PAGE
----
Once in Abbudin (after Barry discovers his father has bought out the entire plane for their flight), Tyrant’s racial and sexual politics become troublesomely vivid in the form of a rape. After toasting to Barry’s as-yet unseen elder brother Jamal with the in-flight champagne he’s sent along, the show cuts to Jamal, naked and sweating and grunting as he mounts a grimacing woman from behind. It’s a shocking transition, and it’s glib and offensive, introducing Abbudin (and therefore the Middle East) in the most shocking manner possible. Ashraf Barhom’s Jamal is the story’s Sonny and its Fredo (as we see in that final flashback where Barry, not elder son Jamal, executes a man on his father’s orders), a brutal, hairtrigger, sexually rapacious playboy whose ferocious energy in the role is both welcome and problematic. In a pilot so reined in by its protagonist’s clenched persona, Jamal provides some much-needed narrative id, but he’s also indicative of how deep Tyrant plans to get into the issues raised by its setting. The place of women in Middle Eastern culture is something most Western audiences find most unacceptable, so Tyrant has Jamal commit three sexual assaults (one on his new daughter-in-law, two on his mistress) in its first hour—that’s Tyrant’s approach to the woman issue. (And if you feel the need to debate how forcing a woman to service you sexually while you make her husband and children wait in the next room under armed guard isn’t rape in the comments, I’ll be somewhere else.) That’s not a criticism of Barhom, who brings a dangerous energy to everything Jamal does and displays some affecting conflicted emotions, but of Tyrant’s storytelling. And then there’s the racial element.

There’s an undeniably unseemly implication to the fact that, of the two brothers, the one who fled his home country and is thoroughly Americanized (and played by a white actor) isn’t the violent, crude, vicious rapist, while the one who was raised in Abbudin and played by an actor of Arab descent (Barhom is an Israeli Arab) is. Barhom is alive onscreen the way that Rayner isn’t, but his Lamborghini-driving, Aerosmith-blasting, razor-wielding sex brute raises questions of what creators Gideon Raff, Howard Gordon, and Craig Wright are trying to say.

To that end, the show might have gone the Homeland route and allowed the people of Abbudin speak in subtitles—even when the yanks aren’t around, everyone speaks in that vaguely accented English used to denote “foreign.” Like the fictional nature of Abbudin itself, this English language hegemony robs the show’s setting of personality, making it less a culture in its own right than the alien place for the Americanized Barry to act upon. (Filmed in Morocco and Israel, there’s one CGI establishing shot of the king’s palace featuring Abbudin’s flag conspicuously not moving in the wind.) Abbudin’s people themselves are an undifferentiated rabble, either obsequious or diffidently rebellious, and the fictional setting saps the immediacy of any potential coming unrest. At one point, the king shrugs to Barry, “They say they want freedom. Freedom to do what? To kill each other? I give them order and prosperity and all they want is chaos,” and the country’s purported enemies are described in passing as “infidels, the Brotherhood, and the Zionists.” It’s all too hazy, suggesting that Tyrant’s conflicts will rest more with the soapy family drama than any nuanced examination of Middle Eastern politics.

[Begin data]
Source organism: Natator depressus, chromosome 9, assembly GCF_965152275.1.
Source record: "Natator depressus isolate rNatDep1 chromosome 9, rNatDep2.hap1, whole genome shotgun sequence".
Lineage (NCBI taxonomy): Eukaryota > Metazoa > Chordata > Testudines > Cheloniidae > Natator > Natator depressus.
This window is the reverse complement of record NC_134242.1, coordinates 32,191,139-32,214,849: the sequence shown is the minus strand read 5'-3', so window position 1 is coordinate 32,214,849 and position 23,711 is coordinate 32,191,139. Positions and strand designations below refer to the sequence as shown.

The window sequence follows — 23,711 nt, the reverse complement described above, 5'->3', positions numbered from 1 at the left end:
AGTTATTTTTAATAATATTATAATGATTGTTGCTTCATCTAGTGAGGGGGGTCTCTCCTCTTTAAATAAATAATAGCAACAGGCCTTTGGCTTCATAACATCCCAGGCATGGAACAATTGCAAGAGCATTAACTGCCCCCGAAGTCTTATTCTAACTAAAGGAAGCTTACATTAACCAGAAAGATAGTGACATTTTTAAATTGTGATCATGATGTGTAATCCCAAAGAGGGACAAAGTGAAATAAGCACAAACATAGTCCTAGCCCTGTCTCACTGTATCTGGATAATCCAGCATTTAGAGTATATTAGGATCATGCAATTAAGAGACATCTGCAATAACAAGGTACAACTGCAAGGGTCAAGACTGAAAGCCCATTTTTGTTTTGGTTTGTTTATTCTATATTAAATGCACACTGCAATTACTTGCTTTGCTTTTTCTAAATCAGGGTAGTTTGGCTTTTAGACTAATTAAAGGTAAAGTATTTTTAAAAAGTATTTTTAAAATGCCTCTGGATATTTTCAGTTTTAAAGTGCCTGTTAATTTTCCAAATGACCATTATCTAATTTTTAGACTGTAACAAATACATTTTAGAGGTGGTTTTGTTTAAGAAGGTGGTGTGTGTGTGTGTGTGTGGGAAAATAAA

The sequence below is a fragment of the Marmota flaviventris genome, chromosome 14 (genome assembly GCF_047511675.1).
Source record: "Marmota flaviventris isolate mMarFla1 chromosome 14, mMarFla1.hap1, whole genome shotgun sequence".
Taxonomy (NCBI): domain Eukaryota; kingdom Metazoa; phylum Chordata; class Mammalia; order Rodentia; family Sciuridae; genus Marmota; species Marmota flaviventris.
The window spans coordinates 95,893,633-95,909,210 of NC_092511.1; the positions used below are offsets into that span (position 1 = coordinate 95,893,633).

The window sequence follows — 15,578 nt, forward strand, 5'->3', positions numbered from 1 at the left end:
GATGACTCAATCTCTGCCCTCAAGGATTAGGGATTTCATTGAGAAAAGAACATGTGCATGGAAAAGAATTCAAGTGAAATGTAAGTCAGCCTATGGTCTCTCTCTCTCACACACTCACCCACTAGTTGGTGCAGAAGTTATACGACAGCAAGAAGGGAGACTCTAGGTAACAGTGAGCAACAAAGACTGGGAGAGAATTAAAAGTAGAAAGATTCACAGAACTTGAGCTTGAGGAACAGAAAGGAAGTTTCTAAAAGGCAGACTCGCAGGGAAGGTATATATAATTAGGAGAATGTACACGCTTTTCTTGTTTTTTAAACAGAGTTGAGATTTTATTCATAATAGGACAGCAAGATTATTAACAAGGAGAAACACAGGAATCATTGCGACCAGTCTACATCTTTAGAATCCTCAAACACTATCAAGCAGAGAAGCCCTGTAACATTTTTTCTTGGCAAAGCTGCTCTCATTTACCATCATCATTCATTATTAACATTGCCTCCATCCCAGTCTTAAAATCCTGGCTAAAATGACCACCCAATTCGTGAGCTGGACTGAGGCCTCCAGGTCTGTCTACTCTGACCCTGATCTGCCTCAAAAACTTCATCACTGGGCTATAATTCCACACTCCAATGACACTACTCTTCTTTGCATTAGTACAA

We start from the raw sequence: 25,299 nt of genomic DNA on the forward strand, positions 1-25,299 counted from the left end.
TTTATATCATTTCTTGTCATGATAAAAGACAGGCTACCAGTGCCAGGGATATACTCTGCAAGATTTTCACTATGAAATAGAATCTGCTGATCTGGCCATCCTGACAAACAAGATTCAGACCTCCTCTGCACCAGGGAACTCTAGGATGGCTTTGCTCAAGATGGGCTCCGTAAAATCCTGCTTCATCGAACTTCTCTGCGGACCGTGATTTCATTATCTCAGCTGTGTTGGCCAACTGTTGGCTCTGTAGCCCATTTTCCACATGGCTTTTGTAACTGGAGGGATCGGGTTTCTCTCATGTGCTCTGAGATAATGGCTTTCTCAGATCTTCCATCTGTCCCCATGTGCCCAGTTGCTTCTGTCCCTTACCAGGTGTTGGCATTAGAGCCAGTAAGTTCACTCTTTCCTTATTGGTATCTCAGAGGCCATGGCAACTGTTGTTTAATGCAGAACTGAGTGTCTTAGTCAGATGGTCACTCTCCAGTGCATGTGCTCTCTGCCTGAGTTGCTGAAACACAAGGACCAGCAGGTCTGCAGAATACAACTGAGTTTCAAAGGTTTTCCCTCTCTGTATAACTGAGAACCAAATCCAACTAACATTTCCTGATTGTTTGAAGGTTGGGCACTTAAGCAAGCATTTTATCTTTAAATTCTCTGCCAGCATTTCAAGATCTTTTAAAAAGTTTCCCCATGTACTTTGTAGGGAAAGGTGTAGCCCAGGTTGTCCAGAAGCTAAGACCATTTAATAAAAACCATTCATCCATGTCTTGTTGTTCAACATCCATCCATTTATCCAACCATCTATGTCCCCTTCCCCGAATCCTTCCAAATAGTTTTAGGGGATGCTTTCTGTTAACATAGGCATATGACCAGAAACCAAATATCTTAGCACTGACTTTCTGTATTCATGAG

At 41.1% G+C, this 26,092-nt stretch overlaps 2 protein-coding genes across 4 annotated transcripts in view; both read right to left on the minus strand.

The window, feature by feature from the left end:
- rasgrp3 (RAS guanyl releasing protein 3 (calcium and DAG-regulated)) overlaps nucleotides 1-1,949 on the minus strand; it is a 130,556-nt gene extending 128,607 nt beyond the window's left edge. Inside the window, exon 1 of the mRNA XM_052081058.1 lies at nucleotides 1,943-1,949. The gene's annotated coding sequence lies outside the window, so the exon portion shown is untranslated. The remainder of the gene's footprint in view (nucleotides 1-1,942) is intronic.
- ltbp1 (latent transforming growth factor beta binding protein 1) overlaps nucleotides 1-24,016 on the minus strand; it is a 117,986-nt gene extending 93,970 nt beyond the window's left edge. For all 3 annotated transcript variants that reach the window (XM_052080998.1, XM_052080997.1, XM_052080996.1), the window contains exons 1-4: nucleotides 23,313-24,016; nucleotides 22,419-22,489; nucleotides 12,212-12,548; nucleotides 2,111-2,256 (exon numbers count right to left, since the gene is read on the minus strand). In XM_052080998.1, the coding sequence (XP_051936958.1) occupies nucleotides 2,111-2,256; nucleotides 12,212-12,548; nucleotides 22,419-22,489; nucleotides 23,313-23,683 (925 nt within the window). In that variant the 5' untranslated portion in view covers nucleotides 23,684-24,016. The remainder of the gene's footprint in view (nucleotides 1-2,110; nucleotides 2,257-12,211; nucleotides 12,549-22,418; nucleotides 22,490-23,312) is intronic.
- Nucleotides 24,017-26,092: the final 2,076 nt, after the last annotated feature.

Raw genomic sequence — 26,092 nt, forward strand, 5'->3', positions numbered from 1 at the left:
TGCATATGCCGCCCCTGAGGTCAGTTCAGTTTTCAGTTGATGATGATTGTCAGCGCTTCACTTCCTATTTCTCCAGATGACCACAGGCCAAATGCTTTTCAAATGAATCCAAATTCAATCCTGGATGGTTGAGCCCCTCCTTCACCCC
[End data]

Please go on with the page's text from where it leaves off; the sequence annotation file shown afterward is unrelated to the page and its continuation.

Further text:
Typically for a pilot, the episode groans under the weight of exposition and character introductions. We barely get a hint of the king (played by Homeland’s bomb vest maker Nasser Faris), before he succumbs to a stroke, although the flashbacks seeded throughout the episode suggest his relationship with Jamal and Barry will be explored further. The same goes for the likes of Justin Kirk as the open-shirted, shifty-eyed American ambassador, Alice Krige as Barry’s (and possibly Jamal’s—it’s not clear) stately British mother, and icily beautiful Moran Atais, Jamal’s ambitious wife Leila. The soulful Lebanese actor Fares Fares (Easy Money) manages to wring some substance from his brief scene as principled journalist Fauzi, although, like much of the show’s dialogue, his “you don’t understand because you don’t want to understand” lecture to Barry is too on-the-nose.

When the end comes, with Barry’s desperate plan to flee the country upon his father’s death halted on the runway by the car crash injury of Jamal (during a ludicrous twist involving the third sexually repellant act of the pilot), we’re meant to hear Rayner’s anxious reaction as something like, “Just when I thought I was out…they pull me back in!” But like the movie that quote’s from, Tyrant seems more like a pale imitation of the Godfather films it so desperately wants to emulate.  

Stray observations:

  • I simply cannot find the name of the actress playing Jamal’s unfortunate mistress by deadline. I’ll provide it when I can—the poor lady deserves that.
  • Finnigan’s dull here, but she’s fighting against lines like “Barry, you ran away from your father when you were 16. And you’re still running. It’s left you joyless,” “I’m sick of it! I never know what you’re thinking!,” “I feel like I don’t know who you are any more. I’m not sure I ever did,” and “I mean it Barry, I can’t do this any more.”
  • Of course, Rayner has to contend with such lines as, “The reason that Jamal is so broken is that my father broke him.”
  • Following Barry’s advice, Jamal has a great deadpan scene, growling out, “My brother would like you and your family to come to the wedding as our honored guests,” while strutting nakedly back and forth in front of the crouching, bloody, terrified man he was torturing.